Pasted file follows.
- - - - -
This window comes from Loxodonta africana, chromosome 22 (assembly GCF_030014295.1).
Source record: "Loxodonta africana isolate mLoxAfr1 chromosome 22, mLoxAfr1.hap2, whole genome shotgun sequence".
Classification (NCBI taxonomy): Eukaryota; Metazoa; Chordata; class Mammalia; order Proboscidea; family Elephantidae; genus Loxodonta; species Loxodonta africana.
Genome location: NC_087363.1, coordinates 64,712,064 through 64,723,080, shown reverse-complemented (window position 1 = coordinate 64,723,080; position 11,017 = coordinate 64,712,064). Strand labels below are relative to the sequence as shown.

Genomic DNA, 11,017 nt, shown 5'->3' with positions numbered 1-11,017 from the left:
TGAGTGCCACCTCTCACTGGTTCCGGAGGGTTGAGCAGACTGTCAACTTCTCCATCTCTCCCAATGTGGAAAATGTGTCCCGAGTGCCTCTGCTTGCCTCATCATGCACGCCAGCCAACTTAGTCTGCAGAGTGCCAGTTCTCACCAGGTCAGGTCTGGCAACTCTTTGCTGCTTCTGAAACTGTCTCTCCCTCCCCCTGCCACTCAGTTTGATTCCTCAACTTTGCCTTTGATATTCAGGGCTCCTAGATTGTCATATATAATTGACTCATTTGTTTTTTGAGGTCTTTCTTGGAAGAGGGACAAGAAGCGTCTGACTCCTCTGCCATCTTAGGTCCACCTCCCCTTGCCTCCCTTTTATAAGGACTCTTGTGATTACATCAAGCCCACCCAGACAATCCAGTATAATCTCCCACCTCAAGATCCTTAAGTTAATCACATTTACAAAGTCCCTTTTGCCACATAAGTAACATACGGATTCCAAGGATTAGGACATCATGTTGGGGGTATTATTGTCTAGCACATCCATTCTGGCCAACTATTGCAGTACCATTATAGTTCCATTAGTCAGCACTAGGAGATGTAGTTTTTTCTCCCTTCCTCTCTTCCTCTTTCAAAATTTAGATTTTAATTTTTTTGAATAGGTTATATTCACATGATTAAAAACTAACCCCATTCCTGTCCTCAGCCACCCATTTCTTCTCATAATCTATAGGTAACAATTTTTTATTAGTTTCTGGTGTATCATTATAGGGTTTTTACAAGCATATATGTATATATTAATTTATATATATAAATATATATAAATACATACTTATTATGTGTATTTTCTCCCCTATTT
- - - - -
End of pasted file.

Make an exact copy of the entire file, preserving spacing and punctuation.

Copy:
This window comes from Loxodonta africana, chromosome 22 (assembly GCF_030014295.1).
Source record: "Loxodonta africana isolate mLoxAfr1 chromosome 22, mLoxAfr1.hap2, whole genome shotgun sequence".
Classification (NCBI taxonomy): Eukaryota; Metazoa; Chordata; class Mammalia; order Proboscidea; family Elephantidae; genus Loxodonta; species Loxodonta africana.
Genome location: NC_087363.1, coordinates 64,712,064 through 64,723,080, shown reverse-complemented (window position 1 = coordinate 64,723,080; position 11,017 = coordinate 64,712,064). Strand labels below are relative to the sequence as shown.

Genomic DNA, 11,017 nt, shown 5'->3' with positions numbered 1-11,017 from the left:
TGAGTGCCACCTCTCACTGGTTCCGGAGGGTTGAGCAGACTGTCAACTTCTCCATCTCTCCCAATGTGGAAAATGTGTCCCGAGTGCCTCTGCTTGCCTCATCATGCACGCCAGCCAACTTAGTCTGCAGAGTGCCAGTTCTCACCAGGTCAGGTCTGGCAACTCTTTGCTGCTTCTGAAACTGTCTCTCCCTCCCCCTGCCACTCAGTTTGATTCCTCAACTTTGCCTTTGATATTCAGGGCTCCTAGATTGTCATATATAATTGACTCATTTGTTTTTTGAGGTCTTTCTTGGAAGAGGGACAAGAAGCGTCTGACTCCTCTGCCATCTTAGGTCCACCTCCCCTTGCCTCCCTTTTATAAGGACTCTTGTGATTACATCAAGCCCACCCAGACAATCCAGTATAATCTCCCACCTCAAGATCCTTAAGTTAATCACATTTACAAAGTCCCTTTTGCCACATAAGTAACATACGGATTCCAAGGATTAGGACATCATGTTGGGGGTATTATTGTCTAGCACATCCATTCTGGCCAACTATTGCAGTACCATTATAGTTCCATTAGTCAGCACTAGGAGATGTAGTTTTTTCTCCCTTCCTCTCTTCCTCTTTCAAAATTTAGATTTTAATTTTTTTGAATAGGTTATATTCACATGATTAAAAACTAACCCCATTCCTGTCCTCAGCCACCCATTTCTTCTCATAATCTATAGGTAACAATTTTTTATTAGTTTCTGGTGTATCATTATAGGGTTTTTACAAGCATATATGTATATATTAATTTATATATATAAATATATATAAATACATACTTATTATGTGTATTTTCTCCCCTATTT